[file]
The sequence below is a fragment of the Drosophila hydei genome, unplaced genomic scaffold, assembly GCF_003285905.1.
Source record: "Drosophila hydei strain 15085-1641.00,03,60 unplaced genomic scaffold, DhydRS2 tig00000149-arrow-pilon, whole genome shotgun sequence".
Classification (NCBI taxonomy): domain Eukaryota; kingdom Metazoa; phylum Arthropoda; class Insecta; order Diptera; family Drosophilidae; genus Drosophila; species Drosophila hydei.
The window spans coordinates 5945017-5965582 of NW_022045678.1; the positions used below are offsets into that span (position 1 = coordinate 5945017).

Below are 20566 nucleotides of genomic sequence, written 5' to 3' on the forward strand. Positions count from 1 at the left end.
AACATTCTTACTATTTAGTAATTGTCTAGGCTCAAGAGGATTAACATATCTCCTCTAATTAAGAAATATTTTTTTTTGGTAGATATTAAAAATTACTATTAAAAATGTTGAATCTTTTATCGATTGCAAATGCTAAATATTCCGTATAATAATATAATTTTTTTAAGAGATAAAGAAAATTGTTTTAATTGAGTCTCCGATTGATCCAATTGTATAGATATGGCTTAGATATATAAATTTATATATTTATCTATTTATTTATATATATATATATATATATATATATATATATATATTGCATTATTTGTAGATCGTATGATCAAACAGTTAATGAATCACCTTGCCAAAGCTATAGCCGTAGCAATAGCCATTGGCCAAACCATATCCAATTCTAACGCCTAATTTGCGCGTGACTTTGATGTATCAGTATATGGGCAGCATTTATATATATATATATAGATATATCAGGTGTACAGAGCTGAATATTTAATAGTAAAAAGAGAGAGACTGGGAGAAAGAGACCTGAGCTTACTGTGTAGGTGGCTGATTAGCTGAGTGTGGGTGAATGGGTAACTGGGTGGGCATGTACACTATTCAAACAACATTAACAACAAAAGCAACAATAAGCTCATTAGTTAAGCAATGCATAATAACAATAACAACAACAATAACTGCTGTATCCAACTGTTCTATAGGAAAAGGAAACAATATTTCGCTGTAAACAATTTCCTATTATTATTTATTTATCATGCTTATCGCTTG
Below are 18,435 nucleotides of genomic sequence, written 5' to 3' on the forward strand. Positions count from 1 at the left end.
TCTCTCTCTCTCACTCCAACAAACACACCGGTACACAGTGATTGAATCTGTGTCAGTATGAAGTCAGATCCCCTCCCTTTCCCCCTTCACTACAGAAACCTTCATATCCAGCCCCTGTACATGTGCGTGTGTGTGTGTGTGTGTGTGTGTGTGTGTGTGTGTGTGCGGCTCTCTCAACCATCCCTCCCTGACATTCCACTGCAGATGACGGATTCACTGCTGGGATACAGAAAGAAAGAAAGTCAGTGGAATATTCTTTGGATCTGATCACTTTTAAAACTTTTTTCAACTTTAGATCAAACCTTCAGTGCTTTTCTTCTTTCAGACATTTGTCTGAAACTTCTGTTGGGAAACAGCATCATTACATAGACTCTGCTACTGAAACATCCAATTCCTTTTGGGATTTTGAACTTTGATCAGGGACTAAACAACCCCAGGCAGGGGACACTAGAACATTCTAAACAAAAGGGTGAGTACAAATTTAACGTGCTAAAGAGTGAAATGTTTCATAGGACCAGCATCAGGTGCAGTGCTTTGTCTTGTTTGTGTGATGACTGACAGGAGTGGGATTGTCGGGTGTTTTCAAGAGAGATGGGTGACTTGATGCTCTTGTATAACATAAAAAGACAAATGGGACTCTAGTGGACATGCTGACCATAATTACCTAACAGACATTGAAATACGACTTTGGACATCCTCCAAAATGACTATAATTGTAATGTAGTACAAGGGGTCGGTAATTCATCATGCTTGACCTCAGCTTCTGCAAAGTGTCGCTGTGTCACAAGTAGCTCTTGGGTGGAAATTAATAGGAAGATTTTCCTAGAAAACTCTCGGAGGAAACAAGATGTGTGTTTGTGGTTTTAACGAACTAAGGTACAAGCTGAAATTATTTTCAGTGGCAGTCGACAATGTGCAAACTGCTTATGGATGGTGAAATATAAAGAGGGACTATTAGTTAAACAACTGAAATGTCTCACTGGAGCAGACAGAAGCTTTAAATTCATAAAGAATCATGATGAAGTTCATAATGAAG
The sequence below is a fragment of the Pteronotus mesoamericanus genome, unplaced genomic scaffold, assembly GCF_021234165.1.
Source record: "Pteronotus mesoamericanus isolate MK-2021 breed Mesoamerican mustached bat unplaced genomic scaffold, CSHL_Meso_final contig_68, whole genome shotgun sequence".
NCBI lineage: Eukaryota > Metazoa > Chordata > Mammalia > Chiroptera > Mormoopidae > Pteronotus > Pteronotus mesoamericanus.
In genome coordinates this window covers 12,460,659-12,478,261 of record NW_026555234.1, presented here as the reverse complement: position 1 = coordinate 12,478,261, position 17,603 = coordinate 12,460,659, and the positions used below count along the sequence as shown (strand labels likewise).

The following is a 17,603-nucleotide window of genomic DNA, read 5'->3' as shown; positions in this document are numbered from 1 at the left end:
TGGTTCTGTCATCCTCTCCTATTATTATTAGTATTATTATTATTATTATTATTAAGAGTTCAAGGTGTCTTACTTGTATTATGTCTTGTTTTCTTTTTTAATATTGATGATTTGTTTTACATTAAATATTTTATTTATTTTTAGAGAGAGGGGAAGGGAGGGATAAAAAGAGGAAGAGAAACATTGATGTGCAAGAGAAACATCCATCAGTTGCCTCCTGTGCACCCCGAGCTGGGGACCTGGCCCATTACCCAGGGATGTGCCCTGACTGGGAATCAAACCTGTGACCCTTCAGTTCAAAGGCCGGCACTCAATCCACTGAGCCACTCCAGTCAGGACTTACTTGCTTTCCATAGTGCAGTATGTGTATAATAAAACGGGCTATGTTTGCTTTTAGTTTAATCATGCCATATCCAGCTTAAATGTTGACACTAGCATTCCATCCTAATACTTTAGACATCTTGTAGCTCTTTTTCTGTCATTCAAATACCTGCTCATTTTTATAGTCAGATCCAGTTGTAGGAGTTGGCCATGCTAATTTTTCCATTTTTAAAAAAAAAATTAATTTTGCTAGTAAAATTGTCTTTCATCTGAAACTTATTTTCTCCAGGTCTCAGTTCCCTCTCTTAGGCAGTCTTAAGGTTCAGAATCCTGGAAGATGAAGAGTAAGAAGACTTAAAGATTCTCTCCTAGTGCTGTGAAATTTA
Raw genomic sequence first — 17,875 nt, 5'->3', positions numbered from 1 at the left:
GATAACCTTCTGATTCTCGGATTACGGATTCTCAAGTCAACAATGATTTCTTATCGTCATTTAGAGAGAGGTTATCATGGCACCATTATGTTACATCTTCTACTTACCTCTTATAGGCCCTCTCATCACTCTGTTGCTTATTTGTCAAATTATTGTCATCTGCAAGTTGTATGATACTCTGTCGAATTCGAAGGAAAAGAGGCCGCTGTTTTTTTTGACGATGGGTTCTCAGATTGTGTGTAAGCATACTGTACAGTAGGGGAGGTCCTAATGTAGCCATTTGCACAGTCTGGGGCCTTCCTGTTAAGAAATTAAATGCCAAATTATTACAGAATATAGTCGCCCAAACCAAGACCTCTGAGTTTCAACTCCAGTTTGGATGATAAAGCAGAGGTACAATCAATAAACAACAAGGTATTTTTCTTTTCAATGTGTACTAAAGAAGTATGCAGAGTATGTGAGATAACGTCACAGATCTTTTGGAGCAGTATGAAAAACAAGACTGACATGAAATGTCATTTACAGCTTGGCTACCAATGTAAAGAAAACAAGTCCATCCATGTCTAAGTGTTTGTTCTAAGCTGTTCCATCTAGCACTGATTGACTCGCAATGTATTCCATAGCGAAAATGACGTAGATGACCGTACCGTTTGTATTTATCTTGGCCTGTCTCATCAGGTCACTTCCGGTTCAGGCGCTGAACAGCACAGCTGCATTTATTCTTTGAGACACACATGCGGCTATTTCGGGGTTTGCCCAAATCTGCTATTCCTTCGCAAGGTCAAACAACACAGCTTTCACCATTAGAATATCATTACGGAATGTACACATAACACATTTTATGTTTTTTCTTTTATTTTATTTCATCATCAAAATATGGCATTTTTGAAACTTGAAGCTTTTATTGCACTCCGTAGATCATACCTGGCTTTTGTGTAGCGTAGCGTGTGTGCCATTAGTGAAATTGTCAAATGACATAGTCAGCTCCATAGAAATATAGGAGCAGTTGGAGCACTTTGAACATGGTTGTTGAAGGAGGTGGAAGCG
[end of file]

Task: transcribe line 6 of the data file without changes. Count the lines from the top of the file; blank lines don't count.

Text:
AACATTCTTACTATTTAGTAATTGTCTAGGCTCAAGAGGATTAACATATCTCCTCTAATTAAGAAATATTTTTTTTTGGTAGATATTAAAAATTACTATTAAAAATGTTGAATCTTTTATCGATTGCAAATGCTAAATATTCCGTATAATAATATAATTTTTTTAAGAGATAAAGAAAATTGTTTTAATTGAGTCTCCGATTGATCCAATTGTATAGATATGGCTTAGATATATAAATTTATATATTTATCTATTTATTTATATATATATATATATATATATATATATATATATATTGCATTATTTGTAGATCGTATGATCAAACAGTTAATGAATCACCTTGCCAAAGCTATAGCCGTAGCAATAGCCATTGGCCAAACCATATCCAATTCTAACGCCTAATTTGCGCGTGACTTTGATGTATCAGTATATGGGCAGCATTTATATATATATATATAGATATATCAGGTGTACAGAGCTGAATATTTAATAGTAAAAAGAGAGAGACTGGGAGAAAGAGACCTGAGCTTACTGTGTAGGTGGCTGATTAGCTGAGTGTGGGTGAATGGGTAACTGGGTGGGCATGTACACTATTCAAACAACATTAACAACAAAAGCAACAATAAGCTCATTAGTTAAGCAATGCATAATAACAATAACAACAACAATAACTGCTGTATCCAACTGTTCTATAGGAAAAGGAAACAATATTTCGCTGTAAACAATTTCCTATTATTATTTATTTATCATGCTTATCGCTTG